Similar motifs can also be found in Elmgreen and Dragset’s American realisations. The installation / performance / sculpture / statue / boutique Prada Marfa was officially ‘opened’ on 1 October 2005, but the origins of the project go back to 2001, when a New York gallery put up a special notice on its bulletin board. Instead of advertising the latest exhibition, the note said ‘Prada – Opening Soon’. In this way, they highlighted the progressing gentrification of districts such as SoHo in New York, Notting Hill in London, Kreuzberg in Berlin and even Kazimierz in Krakow or Praga in Warsaw. The cheap, alternative artistic quarters are subject to a slow commercialisation, with galleries replaced by shopping malls, deluxe boutiques, lofts, restaurants... The area of Marfa is going through a similar process, with its farms replaced by tourist resorts (the town has recently started advertising ‘art tourism’). This is why the artists decided to juxtapose the Wild West wilderness with a statue of a Prada miniboutique. The glass windows enclose the 2005 Fall/Winter collection of shoes and handbags and the door of the boutique never opens. It is closed in the literal sense of the word (as the place will never serve any commercial purposes) but also metaphorically. As artists explain, in the era of the image culture and its voyeuristic society, only a handful of chosen people may actually afford buying luxury, although many can watch it. The statue-shop is a sort of a time capsule, which, intended never to be repaired, will change over time with no interference on the part of its authors. One can already imagine the dust-covered display and shoes caked with spider web. The work was left exposed to external aggressions, without any monitoring or protection, which was ruthlessly abused just a couple of days after the grand ‘opening’. The entire original stock, donated by the Prada company, was stolen, and the walls were graffitied with slogans such as ‘To hell with...’. There were even rumours that the artists themselves were responsible for this provocation. It was actually the only time that Prada Marfa, a sculpture, an object of art, entered the public space as architecture, as a utilitarian object, at risk of vandalism and burglary as any other, ordinary building. Several days later, the windows were replaced, the artists installed a security system and decided that the new exhibits should be non-functional (for instance the handbags have no bottoms). So far, no further acts of vandalism have occurred, while amateurs of art and random tourists started a new tradition of leaving their business cards at the doorstep of the boutique...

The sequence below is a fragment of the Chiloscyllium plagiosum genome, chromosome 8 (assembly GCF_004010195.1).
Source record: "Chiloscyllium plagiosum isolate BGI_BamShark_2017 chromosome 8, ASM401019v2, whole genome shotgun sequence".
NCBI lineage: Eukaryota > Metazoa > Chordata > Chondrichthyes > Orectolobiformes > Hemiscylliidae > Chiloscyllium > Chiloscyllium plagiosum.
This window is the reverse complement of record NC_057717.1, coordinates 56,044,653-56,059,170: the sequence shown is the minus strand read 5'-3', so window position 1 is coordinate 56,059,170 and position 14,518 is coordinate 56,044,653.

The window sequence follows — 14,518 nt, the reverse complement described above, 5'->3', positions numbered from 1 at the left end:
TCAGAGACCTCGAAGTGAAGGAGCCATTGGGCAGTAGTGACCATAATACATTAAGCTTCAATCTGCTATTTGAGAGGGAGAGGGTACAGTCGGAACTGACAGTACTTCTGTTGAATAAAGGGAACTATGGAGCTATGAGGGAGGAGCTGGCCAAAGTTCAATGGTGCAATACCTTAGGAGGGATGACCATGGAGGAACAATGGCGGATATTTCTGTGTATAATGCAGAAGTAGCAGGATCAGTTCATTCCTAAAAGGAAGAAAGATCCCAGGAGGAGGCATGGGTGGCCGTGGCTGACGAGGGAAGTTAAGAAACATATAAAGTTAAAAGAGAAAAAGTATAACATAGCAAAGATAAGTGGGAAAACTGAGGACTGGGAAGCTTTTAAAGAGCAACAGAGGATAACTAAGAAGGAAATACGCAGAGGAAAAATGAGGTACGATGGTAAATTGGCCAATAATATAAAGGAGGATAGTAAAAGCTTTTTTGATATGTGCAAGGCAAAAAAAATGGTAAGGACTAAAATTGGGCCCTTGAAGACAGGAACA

The Prada Marfa project may serve as an example of the new idea of land art, one which is no longer romantic and environmental but rather social and psychological (in the past, several other important land art projects were realised in this area, e.g. Walter de Maria’s Lightning Field in New Mexico and Robert Smithson’s Spiral Jetty, once again visible now that the water level of the Great Salt Like in Utah subsided). This installation can be interpreted (not only in terms of its location) as a sort of a dialogue through art, a commentary of Elmgreen and Dragset to the works of their predecessors.